It is one of those recipes that every person has a different version and my grandma used to call it “spoon doughnuts”, just because you drop the dough into the oil with a spoon. They go really well with some tea or coffee (if you like coffee) ūüėČ

Brazilian Rain Doughnuts


  • 2 eggs
  • 1 cup milk
  • 1/2 cup caster sugar
  • 1 pinch salt
  • 2 1/2 cups flour
  • 1 tsp baking powder
  • oil for frying
  • caster sugar and cinnamon to roll the doughnuts


  1. In a bowl, beat the eggs with a whisk. Add the milk, sugar, salt and beat until well combined. Add the flour  little by little until all mixed. Add the baking powder and mix until you have a smooth dough. The dough will be firm, but still able to drop from a spoon.
  2. Heat the oil in a medium size saucepan. With a spoon, take half spoonful of dough and drop in the oil to fry. Fry until golden brown all over. Remove from the oil and drain it in kitchen paper.
  3. Mix some sugar with cinnamon and roll the doughnuts over. It’s ready to serve.

Yield: about 20 doughnuts

Banana Muffins

The other day I had two bananas abandoned on the fruit bowl and they were too ripe, so I thought “what can I make to use these banana?” After a quick search on the internet, the answer was “Banana Muffins”. They are so easy to make and you don’t need a mixer. Just mix everything by hand and they will be done in no time.

Banana Muffins

Recipe from Joy of Baking


  • 1 cup (115g) walnuts or pecans
  • 1 3/4 cups (230g) all-purpose flour
  • 3/4 cup (150g) granulated white sugar
  • 1 teaspoons baking powder
  • 1/4 teaspoon baking soda
  • 1/4 teaspoon salt
  • 1 teaspoon ground cinnamon
  • 2 large eggs, lightly beaten
  • 1/2 cup (113g) unsalted butter, melted and cooled
  • 3 ripe large bananas(approximately 450g), mashed well (about 1-1/2 cups)
  • 1 teaspoon pure vanilla¬†extract


  1. Preheat oven to 180C and place the oven rack in the middle of the oven. Line a 12 Р1/2 cup muffin pan with paper liners or butter or spray with a non stick spray.
  2. Place the nuts on a baking sheet and bake for about 8 to 10 minutes or until lightly toasted. Let cool and then chop coarsely.
  3. In a large bowl combine the flour, sugar, baking powder, baking soda, salt, cinnamon, and nuts.
  4. In a medium-sized bowl combine the mashed bananas, eggs, melted butter, and vanilla. With a rubber spatula or wooden spoon, lightly fold the wet ingredients (banana mixture) into the dry ingredients just until combined and the batter is thick and chunky. (The important thing is not to over mix the batter. You do not want it smooth. Over mixing the batter will yield tough, rubbery bread.) Spoon the batter into the prepared muffin tins. Bake about 20 -25 minutes or until a toothpick inserted in the center comes out clean. Place on a wire rack to cool for five minutes and then remove muffins from pan. Serve warm or at room temperature.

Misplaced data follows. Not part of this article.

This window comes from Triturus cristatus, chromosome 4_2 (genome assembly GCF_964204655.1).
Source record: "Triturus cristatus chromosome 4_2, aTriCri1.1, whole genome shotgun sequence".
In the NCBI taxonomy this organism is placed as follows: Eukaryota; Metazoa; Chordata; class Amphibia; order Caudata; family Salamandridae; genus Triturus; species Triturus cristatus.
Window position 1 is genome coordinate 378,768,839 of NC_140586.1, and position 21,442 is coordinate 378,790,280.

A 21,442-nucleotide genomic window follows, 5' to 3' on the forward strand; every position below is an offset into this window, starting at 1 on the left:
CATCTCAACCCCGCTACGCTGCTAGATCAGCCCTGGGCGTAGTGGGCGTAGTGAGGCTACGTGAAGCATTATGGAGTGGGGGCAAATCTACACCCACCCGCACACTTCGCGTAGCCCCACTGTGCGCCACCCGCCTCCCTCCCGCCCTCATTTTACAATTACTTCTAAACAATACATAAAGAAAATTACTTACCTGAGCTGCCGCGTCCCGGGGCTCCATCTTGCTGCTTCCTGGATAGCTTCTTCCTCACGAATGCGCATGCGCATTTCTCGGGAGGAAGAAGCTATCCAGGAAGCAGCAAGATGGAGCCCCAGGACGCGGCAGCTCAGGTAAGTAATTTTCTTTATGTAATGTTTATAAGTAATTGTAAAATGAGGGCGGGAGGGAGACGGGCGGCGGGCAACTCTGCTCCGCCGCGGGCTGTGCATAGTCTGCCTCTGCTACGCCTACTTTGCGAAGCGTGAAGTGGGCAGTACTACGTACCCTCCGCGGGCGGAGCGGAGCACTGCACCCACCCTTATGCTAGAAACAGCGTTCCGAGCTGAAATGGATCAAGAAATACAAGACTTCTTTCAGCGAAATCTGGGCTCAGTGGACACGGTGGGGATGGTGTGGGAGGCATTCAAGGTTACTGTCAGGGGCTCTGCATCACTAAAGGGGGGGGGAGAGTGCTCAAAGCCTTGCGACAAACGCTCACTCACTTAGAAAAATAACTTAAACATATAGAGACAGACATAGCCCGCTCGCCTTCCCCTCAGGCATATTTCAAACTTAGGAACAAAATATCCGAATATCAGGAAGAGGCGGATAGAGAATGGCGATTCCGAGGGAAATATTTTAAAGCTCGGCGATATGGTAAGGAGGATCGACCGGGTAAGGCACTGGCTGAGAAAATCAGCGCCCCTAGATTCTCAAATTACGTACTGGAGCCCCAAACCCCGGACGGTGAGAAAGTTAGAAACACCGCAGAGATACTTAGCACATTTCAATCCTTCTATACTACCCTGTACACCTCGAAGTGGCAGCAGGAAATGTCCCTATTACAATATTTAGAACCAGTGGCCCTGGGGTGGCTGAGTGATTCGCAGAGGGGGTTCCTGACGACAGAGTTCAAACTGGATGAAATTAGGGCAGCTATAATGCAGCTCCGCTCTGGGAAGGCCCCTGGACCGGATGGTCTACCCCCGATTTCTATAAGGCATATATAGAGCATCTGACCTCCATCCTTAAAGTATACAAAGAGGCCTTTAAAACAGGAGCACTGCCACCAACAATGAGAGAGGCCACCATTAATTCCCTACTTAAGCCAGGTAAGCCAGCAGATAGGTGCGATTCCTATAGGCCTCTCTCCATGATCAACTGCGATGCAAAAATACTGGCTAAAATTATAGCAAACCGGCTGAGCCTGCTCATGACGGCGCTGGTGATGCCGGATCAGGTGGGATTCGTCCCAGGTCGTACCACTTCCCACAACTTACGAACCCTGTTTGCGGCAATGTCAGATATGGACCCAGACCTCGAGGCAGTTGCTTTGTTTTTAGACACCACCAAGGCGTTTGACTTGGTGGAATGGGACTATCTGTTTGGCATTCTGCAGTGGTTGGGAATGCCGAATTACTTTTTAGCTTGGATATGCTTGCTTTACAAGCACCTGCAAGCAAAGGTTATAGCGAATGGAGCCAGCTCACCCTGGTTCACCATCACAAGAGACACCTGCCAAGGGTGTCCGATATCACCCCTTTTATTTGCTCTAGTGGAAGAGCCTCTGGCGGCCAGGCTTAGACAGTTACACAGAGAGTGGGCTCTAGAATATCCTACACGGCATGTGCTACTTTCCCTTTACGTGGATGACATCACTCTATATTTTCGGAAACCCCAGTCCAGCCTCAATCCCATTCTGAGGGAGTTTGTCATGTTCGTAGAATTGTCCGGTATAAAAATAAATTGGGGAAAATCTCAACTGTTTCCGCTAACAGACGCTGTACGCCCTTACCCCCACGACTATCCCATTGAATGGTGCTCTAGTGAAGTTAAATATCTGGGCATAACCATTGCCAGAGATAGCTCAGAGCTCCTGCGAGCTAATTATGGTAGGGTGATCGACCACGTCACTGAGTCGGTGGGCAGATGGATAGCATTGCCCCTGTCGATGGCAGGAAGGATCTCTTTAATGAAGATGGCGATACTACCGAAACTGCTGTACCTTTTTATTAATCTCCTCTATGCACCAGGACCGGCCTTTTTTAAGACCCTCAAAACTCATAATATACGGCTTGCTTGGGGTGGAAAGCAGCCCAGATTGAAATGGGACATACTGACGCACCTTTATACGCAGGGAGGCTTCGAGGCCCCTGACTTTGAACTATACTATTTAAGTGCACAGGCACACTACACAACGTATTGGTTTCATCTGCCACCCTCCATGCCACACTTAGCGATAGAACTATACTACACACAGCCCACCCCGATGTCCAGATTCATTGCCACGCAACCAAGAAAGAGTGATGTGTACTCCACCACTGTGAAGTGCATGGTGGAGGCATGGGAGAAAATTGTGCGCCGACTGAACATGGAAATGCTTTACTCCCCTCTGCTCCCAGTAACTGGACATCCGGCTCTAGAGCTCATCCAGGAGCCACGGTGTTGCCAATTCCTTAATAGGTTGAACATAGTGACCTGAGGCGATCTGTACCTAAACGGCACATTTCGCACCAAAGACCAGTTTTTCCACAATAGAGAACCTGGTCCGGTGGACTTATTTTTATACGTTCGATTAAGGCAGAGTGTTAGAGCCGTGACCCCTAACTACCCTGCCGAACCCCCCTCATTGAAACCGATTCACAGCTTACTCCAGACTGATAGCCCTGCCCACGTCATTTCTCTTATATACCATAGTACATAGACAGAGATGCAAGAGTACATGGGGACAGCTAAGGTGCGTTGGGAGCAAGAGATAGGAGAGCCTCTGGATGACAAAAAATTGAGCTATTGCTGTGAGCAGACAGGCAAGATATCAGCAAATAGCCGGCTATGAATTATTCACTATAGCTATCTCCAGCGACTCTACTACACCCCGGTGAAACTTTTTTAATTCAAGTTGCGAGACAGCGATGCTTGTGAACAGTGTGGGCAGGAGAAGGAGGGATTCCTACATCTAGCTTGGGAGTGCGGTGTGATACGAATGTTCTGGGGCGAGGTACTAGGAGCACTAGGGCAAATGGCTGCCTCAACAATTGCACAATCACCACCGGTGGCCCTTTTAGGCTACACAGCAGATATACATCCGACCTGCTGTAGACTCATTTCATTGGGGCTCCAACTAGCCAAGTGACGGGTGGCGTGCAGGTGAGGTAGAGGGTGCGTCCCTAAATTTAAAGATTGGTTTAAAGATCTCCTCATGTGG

Yield: 12 regular sized muffins

Orange Cream Cheese Cookie Cups

Who said that you need to skip dessert if you are trying to lose weight? Well, not if you choose wisely and these light mini cream cheese cups are the perfect size to satisfy your craving for something sweet without making you feel guilty.

I really like the recipes from Weight Watchers because when you taste them you don’t think “oh this is light/low fat”… you just think “that’s delicious” and still healthy. To me that’s essential. You can serve them to everybody. I took these little cups to a picnic and people could never tell they were light. They taste like cheesecake and are very yummy!! Believe me.

Orange Cream Cheese Cookie Cups

Recipe from Weight Watchers


  • 225g low fat cream cheese, divided
  • 3 tbsp fat-free skim milk
  • 2 tbsp light margarine
  • 1 cup all-purpose flour
  • 1 tbsp sugar
  • 1/3 cup sugar
  • 1 large egg
  • 1 tbsp unsweetened orange juice, fresh
  • 2 tsp orange zest
  • 1 tsp vanilla extract


  1. Preheat oven to 350¬ļF. Coat two 12-cup miniature muffin pans with cooking spray; set aside.
  2. To prepare cookie dough, in a large mixing bowl combine 55g cream cheese (approximately 1/4), milk and margarine. Beat on low speed until blended.
  3. In a small bowl, combine flour and 1 tablespoon sugar. Beat flour mixture into cream cheese mixture on low speed until blended.
  4. Transfer cookie dough to a lightly floured surface and knead gently 4 times. Divide dough into 24 equal portions and press each portion into bottom and up sides of prepared muffin pans; set aside.
  5. To prepare filling, in a food processor or large bowl combine remaining 170g cream cheese, 1/3 cup sugar, egg, orange juice, zest and vanilla. Blend until smooth.
  6. Spoon 2 teaspoons filling into prepared cookie cups. Bake until filling is set and edges are golden, 20 to 25 minutes. Cool on wire racks. Yields one cookie cup per serving.